A closer look at Automotive X-PRIZE winner Edison2
The Edison2 team took away US$5 million for winning the Mainstream class of the Automotive X-PRIZE last week with its 100+ MPG car of the future – Very Light Car #98. Gizmag caught up with team leader Oliver Kuttner after the ceremony to find out what's next for Edison2.
The Progressive Automotive X-Prize required vehicles to attain a fuel economy of at least 100 miles-per US gallon equivalent (2.35L/100km), while also remaining practical for real-world use. The Mainstream class of the event was particularly significant, as vehicles had to attain twice the range of vehicles in the Alternative class, and would presumably be the vehicles most likely to find acceptance with a large number of consumers. and the vehicle that made it possible, the Very Light Car.
First, a little about the car itself. Edison2 began with four versions of the Very Light Car entered in the competition, two in the Alternative class and two in Mainstream. The rear-wheel-drive four-seater car that won the Mainstream, #98, attained 102.5MPGe (2.29L/100km) and weighs just 830 pounds (376.48 kg). All of the Very Light Cars are powered by a rear-mounted, 1-cylinder 250cc turbocharged combustion engine. In the case of #98, that engine generates 40 horsepower, for a reported top speed of over 100mph (161km/h) and a maximum range of over 600 miles (966 km) on one tank of E-85 ethanol.
The reason it won, Kuttner explained, was the “brutal efficiency” of its light weight and aerodynamics.
“Insulation for the building industry is what we are for the car industry,” he told us. “It takes three-and-a-half horsepower for our car to go 50 miles an hour – that’s very little energy... We can build a brutally more efficient electric car, with a smaller battery, and we can build a brutally more efficient gasoline car.”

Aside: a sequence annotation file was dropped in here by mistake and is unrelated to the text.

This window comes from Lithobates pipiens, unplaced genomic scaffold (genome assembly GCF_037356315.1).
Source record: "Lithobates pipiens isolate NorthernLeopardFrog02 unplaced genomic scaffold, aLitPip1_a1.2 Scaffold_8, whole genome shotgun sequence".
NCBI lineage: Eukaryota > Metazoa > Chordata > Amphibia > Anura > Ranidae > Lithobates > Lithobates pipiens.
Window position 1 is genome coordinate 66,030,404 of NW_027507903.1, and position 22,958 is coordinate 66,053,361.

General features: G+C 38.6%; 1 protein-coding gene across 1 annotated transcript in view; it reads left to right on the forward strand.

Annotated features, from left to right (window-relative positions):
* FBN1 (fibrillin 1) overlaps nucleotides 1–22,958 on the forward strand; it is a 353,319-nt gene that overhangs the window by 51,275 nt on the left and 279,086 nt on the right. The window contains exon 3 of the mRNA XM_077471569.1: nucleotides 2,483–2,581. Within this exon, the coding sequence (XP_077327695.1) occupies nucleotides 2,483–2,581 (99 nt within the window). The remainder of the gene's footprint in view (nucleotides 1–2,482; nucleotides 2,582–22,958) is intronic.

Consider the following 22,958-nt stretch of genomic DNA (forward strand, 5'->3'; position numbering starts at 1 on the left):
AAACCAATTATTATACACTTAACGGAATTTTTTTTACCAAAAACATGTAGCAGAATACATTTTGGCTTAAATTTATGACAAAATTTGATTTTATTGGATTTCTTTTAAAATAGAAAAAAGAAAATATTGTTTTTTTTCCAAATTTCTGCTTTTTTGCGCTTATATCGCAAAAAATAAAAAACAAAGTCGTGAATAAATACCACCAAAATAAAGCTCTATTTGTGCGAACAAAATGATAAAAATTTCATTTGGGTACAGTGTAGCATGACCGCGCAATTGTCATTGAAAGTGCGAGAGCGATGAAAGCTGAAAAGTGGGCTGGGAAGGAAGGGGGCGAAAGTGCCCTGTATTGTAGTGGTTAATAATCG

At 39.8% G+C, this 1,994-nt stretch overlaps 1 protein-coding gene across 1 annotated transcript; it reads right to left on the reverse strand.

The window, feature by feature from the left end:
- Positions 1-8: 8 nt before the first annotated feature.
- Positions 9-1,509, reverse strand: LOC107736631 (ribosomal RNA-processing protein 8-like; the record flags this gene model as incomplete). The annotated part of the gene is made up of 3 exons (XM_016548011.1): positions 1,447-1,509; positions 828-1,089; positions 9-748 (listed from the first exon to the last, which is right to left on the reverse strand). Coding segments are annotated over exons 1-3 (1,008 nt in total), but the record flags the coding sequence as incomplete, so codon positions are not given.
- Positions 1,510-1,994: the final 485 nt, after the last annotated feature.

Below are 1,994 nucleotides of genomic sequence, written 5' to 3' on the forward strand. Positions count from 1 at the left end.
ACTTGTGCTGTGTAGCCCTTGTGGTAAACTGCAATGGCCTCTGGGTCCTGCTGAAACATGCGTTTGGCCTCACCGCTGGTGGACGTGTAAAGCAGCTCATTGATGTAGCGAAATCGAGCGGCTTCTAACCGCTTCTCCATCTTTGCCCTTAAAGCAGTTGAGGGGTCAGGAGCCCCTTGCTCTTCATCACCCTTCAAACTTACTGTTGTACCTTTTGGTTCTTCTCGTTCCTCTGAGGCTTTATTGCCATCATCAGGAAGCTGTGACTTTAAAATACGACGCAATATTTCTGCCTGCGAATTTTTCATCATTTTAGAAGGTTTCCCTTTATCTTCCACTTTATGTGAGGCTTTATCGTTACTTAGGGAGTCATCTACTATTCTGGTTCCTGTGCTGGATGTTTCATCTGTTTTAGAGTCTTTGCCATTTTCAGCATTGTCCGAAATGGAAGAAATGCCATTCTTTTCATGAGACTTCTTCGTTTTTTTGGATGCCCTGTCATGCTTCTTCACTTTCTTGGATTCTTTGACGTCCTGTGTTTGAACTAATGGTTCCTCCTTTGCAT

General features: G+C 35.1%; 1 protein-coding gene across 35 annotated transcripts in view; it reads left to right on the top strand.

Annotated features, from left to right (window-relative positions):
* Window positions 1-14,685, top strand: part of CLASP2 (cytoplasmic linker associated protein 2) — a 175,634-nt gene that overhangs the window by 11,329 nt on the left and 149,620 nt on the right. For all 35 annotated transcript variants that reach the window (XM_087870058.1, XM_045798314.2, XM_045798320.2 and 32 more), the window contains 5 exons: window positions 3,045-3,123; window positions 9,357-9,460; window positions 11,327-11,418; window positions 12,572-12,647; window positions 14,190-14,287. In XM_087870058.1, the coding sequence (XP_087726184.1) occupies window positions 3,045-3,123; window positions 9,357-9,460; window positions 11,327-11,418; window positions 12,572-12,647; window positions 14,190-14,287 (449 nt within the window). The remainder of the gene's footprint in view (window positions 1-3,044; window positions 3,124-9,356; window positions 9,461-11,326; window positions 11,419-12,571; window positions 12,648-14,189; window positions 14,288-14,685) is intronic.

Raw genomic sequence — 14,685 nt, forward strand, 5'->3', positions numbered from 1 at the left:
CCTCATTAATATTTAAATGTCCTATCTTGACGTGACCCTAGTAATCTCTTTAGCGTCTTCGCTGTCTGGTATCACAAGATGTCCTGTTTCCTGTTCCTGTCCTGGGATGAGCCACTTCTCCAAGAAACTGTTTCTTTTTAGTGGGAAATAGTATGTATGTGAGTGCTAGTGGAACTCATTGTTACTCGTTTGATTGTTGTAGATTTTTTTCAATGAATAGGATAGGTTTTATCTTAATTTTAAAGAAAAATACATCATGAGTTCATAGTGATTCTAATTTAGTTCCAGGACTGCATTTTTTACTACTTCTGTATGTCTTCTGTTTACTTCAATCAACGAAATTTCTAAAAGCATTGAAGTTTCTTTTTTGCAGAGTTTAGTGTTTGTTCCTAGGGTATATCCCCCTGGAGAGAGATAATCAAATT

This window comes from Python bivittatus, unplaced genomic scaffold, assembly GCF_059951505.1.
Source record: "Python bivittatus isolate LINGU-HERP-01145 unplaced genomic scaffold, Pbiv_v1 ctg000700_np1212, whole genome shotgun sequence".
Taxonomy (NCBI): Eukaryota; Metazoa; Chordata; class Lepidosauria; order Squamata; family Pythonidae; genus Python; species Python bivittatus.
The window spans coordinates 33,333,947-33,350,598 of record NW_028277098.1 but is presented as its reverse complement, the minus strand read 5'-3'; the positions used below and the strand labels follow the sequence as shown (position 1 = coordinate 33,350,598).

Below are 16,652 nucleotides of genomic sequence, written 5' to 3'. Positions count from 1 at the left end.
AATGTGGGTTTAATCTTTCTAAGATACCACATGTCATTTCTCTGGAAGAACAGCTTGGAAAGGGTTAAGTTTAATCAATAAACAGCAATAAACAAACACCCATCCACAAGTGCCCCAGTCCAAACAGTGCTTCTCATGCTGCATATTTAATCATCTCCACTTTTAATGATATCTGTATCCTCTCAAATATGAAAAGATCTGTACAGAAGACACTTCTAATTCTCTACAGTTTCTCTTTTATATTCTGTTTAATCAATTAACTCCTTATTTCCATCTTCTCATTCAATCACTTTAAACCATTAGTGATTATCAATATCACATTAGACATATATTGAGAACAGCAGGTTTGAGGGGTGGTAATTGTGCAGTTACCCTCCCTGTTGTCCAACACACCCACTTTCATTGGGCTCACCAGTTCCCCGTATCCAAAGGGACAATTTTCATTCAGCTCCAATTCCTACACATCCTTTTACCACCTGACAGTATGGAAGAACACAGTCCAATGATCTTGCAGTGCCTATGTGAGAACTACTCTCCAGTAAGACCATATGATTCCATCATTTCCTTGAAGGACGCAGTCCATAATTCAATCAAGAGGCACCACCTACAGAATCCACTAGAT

With the vast majority of the X-PRIZE vehicles being electrically-powered, however, one might wonder why Edison2 chose to go with a gas engine.
“Because the results are much more meaningful,” says Kuttner. “Anybody in the industry knows that you can get 100 miles per gallon by building an OK car with a good electric drive. Everybody in the industry also knows that if you can do 100 miles per gallon while meeting emissions with a car with four people in it, that’s almost impossible. So we did it because the real money isn’t the prize, the real money is what happens from now on. This is the starting line of our company.”
That point made, the production version of the car could very likely be a hybrid, or even a pure electric.
“By our estimates, we can improve on what we have by about ten percent right now,” he stated. “That said, we would give back a lot to make this car more mainstream, more consumer friendly. So what we really envision is a car that is quite normal. Although it looks very different, it’s quite normal in use.”
Yes, but... what about its “different” looks? Does he worry that consumers simply might not be ready for something that makes such a radical aesthetic statement?
“The three winners are drastic departures from the normal,” he noted. “For me, that speaks loud and clear. It’s not really wise for consumers to think [you can take a normal-looking car], stick an electric motor in it, and say ‘Oh, I’ve done it.’ It doesn’t work like that. In order to build a truly more efficient car, you must be prepared to depart from the normal.”
Judging by the reactions, especially from the younger generation, it seems like a lot of people are ready to make that departure. “I did not expect our car to have any consumer appeal in it at all,” he said. “I expected we’d have a lot of work to do in that direction, and we’re still doing a lot of work, but I can tell you right now, we would probably be able to sell somewhere between five and ten cars per day at this moment.”
Before you get too excited, Kuttner added that Edison2 is still “generations away” from a consumer model.
Congratulations to Oliver Kuttner and the Edison2 team... along with all the other dedicated participants.